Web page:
What is a "maritime" bridge ?
Photo : © Vessels-in-France.net
The Seine-Maritime (76) is a department bordering the English Channel stretching from Cap de la Hève over the Seine to Le Tréport (Bresle Valley) on the Alabaster Coast. It ends after Rouen towards Paris, at Gournay-en-Bray. Before 1955, it was called Seine-Inferieure.
Seine-Maritime department, heavyweight of the Normandy Region
Today Seine-Maritime is home to more than a third of the population of the new Normandy Region, or more than one million two hundred and fifty thousand inhabitants in 2013.
This position lying above the Seine naturally cuts the department of Seine-Maritime from any land relationship with neighboring territories south of the Seine. This department had only two bridges over the Seine: the Guillaume le Conquérant bridge (1970) which connects the right bank to the left bank inside the city of Rouen and the Tancarville Bridge (1959) which connects the Marais-Vernier with Tancarville in the first cove of the Seine when one leaves the bay of Seine. In fact, the plateau Cauchois which constitutes half of the area of the department of Seine-Maritime was without a reliable and constant communication route to the south. The ferries do not run at night and have a limited load, even if they were present every 30/40 kilometers in the past.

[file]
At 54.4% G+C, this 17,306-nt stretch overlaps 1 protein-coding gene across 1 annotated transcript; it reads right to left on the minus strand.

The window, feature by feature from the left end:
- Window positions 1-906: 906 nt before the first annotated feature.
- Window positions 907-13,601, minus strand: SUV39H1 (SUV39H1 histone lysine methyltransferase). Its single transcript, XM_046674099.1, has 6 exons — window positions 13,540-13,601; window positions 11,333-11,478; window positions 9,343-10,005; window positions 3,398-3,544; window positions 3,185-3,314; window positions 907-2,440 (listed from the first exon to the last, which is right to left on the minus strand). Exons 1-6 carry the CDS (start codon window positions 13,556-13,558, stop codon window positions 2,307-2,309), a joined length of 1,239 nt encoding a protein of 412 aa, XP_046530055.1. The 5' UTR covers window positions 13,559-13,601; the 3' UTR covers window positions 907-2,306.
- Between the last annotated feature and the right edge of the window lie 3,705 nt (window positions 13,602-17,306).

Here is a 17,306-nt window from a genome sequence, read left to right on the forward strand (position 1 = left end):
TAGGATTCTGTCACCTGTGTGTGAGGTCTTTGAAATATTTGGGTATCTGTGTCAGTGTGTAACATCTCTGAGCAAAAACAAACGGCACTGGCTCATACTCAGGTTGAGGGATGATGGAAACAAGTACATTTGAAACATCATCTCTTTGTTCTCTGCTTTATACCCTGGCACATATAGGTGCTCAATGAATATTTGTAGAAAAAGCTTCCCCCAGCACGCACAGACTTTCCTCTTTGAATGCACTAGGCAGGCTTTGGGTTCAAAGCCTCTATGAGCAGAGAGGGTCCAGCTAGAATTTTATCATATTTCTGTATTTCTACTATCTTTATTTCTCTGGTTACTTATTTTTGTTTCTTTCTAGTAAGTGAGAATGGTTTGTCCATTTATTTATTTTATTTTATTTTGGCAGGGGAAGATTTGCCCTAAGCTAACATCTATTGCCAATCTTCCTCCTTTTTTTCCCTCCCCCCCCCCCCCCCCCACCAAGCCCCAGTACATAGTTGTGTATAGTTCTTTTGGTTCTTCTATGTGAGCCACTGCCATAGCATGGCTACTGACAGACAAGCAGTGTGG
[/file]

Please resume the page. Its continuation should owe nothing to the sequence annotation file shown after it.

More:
French agriculture, a European flagship to protect
It was therefore vital for the region's economic boom to break this isolation. But not to interfere at the same time with the maritime traffic of the port of Rouen, first exporter of French cereals but especially European. Indeed, the port of Rouen is fed, via the three terrestrial modes (rail, road and fluvial), by the main French cereal regions at the crossroads of which it is located and which alone represent half of the national production.
This imperative of not harming maritime traffic has given rise to the term "sea bridge", which is a common shorthand for the common name "deck in maritime format / standard" throughout the world. Standards evolving naturally, it was vital for each bridge construction to permanently push back the known limits so as not to be "handicapped" in the future. In fact, all the bridges built over the Seine entered during their construction in the book of records. The three bridges have a 50-foot air gap * in the middle. But the records being made to be beaten, they remained there more or less as the time goes by ... So we will return successively on the construction of Bridges Tancarville (1959), Brotonne ( 1977) and Normandy (1995).
Bridge of Tancarville : 3,5 years (42 months) - Bridge of Brotonne : 3 years (41 months) - Bridge of Normandy : 7 years (82 months)
Air draught : free space between the river / sea level at high tide and the underside of the central span of the bridge.